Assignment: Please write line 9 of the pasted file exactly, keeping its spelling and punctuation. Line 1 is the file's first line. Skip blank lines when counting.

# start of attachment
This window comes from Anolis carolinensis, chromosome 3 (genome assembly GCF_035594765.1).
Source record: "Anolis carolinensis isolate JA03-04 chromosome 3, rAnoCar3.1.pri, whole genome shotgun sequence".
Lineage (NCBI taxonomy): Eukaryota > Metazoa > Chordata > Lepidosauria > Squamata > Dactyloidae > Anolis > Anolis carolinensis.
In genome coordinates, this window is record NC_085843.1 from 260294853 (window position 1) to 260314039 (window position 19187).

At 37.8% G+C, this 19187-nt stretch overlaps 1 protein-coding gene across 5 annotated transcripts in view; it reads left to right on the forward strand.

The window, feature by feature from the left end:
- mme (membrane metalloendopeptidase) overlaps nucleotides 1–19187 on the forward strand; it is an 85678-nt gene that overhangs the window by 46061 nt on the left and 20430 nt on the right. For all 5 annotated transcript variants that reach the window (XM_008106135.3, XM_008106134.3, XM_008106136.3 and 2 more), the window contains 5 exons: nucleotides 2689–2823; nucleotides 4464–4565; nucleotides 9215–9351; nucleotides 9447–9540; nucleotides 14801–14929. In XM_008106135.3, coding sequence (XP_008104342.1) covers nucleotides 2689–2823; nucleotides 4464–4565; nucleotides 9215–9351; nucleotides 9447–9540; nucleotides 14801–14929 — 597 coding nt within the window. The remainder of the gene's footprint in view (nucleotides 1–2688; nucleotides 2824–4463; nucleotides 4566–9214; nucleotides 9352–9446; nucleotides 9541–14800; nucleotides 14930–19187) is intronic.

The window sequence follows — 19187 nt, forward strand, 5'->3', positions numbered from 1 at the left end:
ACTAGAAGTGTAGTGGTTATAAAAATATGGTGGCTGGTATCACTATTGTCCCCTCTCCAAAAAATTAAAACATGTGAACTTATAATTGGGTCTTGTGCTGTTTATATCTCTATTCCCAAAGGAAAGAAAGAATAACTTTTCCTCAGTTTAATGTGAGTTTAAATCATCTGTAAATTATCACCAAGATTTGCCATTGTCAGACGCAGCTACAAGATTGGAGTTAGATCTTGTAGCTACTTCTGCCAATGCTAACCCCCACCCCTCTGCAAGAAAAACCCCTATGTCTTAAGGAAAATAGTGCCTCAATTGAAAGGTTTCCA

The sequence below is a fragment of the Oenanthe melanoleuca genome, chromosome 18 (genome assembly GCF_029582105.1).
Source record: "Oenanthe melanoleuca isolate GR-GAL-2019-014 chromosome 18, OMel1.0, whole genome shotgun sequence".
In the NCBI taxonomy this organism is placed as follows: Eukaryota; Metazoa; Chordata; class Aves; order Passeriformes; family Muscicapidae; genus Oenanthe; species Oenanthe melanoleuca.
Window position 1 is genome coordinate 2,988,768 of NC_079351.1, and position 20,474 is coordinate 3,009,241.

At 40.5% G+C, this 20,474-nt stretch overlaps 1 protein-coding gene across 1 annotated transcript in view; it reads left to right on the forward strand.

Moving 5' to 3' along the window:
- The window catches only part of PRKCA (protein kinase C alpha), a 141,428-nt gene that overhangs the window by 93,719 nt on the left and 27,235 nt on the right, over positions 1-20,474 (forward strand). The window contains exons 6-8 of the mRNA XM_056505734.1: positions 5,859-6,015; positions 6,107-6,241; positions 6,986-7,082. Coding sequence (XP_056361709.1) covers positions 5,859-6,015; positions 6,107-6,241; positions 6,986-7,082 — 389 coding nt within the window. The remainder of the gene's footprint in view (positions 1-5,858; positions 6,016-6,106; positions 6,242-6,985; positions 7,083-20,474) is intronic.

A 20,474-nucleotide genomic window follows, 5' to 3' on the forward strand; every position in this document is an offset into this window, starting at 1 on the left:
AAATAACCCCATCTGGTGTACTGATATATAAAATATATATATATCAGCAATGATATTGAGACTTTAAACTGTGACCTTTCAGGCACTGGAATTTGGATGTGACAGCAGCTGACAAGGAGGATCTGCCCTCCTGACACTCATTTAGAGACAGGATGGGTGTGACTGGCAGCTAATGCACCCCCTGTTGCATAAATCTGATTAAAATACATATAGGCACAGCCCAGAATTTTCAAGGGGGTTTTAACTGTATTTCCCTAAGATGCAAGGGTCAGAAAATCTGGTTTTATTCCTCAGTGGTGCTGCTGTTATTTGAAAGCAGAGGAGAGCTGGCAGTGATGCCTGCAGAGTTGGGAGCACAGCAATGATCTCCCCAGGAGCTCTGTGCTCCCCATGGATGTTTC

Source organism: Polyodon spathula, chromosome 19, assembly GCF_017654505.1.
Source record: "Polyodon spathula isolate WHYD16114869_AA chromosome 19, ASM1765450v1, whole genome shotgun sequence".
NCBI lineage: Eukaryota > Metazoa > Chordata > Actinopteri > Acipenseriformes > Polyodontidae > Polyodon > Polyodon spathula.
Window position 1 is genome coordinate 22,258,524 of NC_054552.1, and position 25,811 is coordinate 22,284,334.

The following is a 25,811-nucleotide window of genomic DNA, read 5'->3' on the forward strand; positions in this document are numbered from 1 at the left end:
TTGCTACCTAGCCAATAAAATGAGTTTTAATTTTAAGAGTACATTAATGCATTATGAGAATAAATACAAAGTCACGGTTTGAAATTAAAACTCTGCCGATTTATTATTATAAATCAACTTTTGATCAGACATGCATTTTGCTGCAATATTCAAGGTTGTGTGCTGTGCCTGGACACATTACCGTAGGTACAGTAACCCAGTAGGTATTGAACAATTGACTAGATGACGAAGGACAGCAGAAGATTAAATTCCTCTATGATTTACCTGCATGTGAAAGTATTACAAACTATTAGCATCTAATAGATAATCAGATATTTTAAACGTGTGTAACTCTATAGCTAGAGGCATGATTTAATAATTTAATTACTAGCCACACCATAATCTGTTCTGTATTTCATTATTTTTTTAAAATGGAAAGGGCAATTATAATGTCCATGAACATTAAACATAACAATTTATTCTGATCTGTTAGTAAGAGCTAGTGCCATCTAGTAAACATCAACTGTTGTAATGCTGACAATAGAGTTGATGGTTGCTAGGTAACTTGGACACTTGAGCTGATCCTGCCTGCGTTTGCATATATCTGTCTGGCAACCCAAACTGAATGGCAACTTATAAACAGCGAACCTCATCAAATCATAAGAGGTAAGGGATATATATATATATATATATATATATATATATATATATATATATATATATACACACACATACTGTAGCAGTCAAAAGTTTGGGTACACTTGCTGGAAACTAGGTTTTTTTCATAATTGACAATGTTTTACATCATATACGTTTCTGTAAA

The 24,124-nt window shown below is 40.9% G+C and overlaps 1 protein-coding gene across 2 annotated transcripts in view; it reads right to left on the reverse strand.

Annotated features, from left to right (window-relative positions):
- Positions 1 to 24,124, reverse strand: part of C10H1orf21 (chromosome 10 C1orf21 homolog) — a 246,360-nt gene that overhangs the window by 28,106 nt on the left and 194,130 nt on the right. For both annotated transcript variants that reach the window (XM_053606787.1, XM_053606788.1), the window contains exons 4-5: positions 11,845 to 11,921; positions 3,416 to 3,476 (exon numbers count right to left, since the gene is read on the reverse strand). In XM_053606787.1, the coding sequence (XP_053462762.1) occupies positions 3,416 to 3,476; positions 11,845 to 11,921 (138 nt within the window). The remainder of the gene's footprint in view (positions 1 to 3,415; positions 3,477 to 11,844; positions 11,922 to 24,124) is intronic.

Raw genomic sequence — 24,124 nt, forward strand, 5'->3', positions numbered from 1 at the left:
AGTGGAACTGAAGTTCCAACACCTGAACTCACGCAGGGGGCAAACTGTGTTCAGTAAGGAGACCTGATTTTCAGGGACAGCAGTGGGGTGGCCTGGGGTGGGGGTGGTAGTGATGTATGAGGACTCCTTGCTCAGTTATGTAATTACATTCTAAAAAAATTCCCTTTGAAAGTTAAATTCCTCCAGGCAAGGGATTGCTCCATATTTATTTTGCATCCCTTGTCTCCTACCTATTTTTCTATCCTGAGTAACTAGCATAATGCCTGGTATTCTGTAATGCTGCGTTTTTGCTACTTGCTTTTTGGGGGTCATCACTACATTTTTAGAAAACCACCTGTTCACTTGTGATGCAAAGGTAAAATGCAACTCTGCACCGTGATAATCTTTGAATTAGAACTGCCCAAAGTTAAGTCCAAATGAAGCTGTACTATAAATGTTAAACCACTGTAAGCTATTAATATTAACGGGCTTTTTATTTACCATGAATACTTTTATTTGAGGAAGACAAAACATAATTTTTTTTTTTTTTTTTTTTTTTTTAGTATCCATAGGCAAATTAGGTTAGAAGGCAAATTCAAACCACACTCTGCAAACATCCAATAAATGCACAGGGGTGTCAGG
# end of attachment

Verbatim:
ACTAGAAGTGTAGTGGTTATAAAAATATGGTGGCTGGTATCACTATTGTCCCCTCTCCAAAAAATTAAAACATGTGAACTTATAATTGGGTCTTGTGCTGTTTATATCTCTATTCCCAAAGGAAAGAAAGAATAACTTTTCCTCAGTTTAATGTGAGTTTAAATCATCTGTAAATTATCACCAAGATTTGCCATTGTCAGACGCAGCTACAAGATTGGAGTTAGATCTTGTAGCTACTTCTGCCAATGCTAACCCCCACCCCTCTGCAAGAAAAACCCCTATGTCTTAAGGAAAATAGTGCCTCAATTGAAAGGTTTCCA